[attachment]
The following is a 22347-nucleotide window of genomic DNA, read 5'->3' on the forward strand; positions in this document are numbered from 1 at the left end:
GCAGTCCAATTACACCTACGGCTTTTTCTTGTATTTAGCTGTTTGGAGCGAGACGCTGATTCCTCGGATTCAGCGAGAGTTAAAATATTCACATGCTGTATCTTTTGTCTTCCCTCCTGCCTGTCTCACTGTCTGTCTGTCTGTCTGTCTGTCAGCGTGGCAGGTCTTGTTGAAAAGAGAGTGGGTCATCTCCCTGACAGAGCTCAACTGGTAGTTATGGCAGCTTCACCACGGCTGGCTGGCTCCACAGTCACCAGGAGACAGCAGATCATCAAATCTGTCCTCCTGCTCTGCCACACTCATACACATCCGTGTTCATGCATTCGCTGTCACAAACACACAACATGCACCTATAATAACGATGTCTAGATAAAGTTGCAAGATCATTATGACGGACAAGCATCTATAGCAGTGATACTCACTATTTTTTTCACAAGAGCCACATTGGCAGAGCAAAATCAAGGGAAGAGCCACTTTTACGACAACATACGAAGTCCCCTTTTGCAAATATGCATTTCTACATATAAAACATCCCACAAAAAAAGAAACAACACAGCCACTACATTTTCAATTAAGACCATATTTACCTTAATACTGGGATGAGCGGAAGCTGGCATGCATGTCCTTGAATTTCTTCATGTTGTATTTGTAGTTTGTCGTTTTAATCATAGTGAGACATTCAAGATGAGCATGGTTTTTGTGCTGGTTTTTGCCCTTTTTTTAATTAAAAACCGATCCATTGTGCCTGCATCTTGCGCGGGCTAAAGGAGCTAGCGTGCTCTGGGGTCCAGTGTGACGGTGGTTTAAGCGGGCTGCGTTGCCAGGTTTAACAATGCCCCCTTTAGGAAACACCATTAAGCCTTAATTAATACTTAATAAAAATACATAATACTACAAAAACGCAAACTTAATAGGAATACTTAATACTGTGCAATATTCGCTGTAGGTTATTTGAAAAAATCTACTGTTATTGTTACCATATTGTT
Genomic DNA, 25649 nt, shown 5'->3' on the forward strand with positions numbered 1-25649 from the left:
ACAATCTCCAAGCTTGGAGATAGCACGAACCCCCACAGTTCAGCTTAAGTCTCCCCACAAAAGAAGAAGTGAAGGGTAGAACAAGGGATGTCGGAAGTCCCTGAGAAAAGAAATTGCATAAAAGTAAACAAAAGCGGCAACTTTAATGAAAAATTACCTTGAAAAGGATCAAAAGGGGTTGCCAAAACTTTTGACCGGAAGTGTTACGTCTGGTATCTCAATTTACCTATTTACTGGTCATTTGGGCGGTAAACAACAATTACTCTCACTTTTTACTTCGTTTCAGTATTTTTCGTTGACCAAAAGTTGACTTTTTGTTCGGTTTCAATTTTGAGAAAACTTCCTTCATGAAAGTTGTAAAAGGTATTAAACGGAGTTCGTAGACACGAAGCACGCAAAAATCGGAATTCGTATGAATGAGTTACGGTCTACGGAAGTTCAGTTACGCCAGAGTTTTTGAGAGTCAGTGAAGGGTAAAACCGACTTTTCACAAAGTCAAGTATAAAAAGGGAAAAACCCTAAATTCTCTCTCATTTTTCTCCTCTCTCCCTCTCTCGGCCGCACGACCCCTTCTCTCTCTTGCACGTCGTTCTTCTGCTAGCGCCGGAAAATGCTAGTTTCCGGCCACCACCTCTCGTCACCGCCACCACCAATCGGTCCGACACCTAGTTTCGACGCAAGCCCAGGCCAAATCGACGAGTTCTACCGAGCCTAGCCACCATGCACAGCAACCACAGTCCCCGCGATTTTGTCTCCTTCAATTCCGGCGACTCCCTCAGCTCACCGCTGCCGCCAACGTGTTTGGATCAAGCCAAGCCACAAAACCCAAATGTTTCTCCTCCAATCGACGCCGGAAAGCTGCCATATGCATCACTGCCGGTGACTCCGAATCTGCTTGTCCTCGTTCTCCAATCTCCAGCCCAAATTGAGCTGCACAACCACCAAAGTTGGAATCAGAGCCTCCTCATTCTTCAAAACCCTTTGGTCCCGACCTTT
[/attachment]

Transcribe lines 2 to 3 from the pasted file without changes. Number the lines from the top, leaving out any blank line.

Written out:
GCAGTCCAATTACACCTACGGCTTTTTCTTGTATTTAGCTGTTTGGAGCGAGACGCTGATTCCTCGGATTCAGCGAGAGTTAAAATATTCACATGCTGTATCTTTTGTCTTCCCTCCTGCCTGTCTCACTGTCTGTCTGTCTGTCTGTCTGTCAGCGTGGCAGGTCTTGTTGAAAAGAGAGTGGGTCATCTCCCTGACAGAGCTCAACTGGTAGTTATGGCAGCTTCACCACGGCTGGCTGGCTCCACAGTCACCAGGAGACAGCAGATCATCAAATCTGTCCTCCTGCTCTGCCACACTCATACACATCCGTGTTCATGCATTCGCTGTCACAAACACACAACATGCACCTATAATAACGATGTCTAGATAAAGTTGCAAGATCATTATGACGGACAAGCATCTATAGCAGTGATACTCACTATTTTTTTCACAAGAGCCACATTGGCAGAGCAAAATCAAGGGAAGAGCCACTTTTACGACAACATACGAAGTCCCCTTTTGCAAATATGCATTTCTACATATAAAACATCCCACAAAAAAAGAAACAACACAGCCACTACATTTTCAATTAAGACCATATTTACCTTAATACTGGGATGAGCGGAAGCTGGCATGCATGTCCTTGAATTTCTTCATGTTGTATTTGTAGTTTGTCGTTTTAATCATAGTGAGACATTCAAGATGAGCATGGTTTTTGTGCTGGTTTTTGCCCTTTTTTTAATTAAAAACCGATCCATTGTGCCTGCATCTTGCGCGGGCTAAAGGAGCTAGCGTGCTCTGGGGTCCAGTGTGACGGTGGTTTAAGCGGGCTGCGTTGCCAGGTTTAACAATGCCCCCTTTAGGAAACACCATTAAGCCTTAATTAATACTTAATAAAAATACATAATACTACAAAAACGCAAACTTAATAGGAATACTTAATACTGTGCAATATTCGCTGTAGGTTATTTGAAAAAATCTACTGTTATTGTTACCATATTGTT
Genomic DNA, 25649 nt, shown 5'->3' on the forward strand with positions numbered 1-25649 from the left: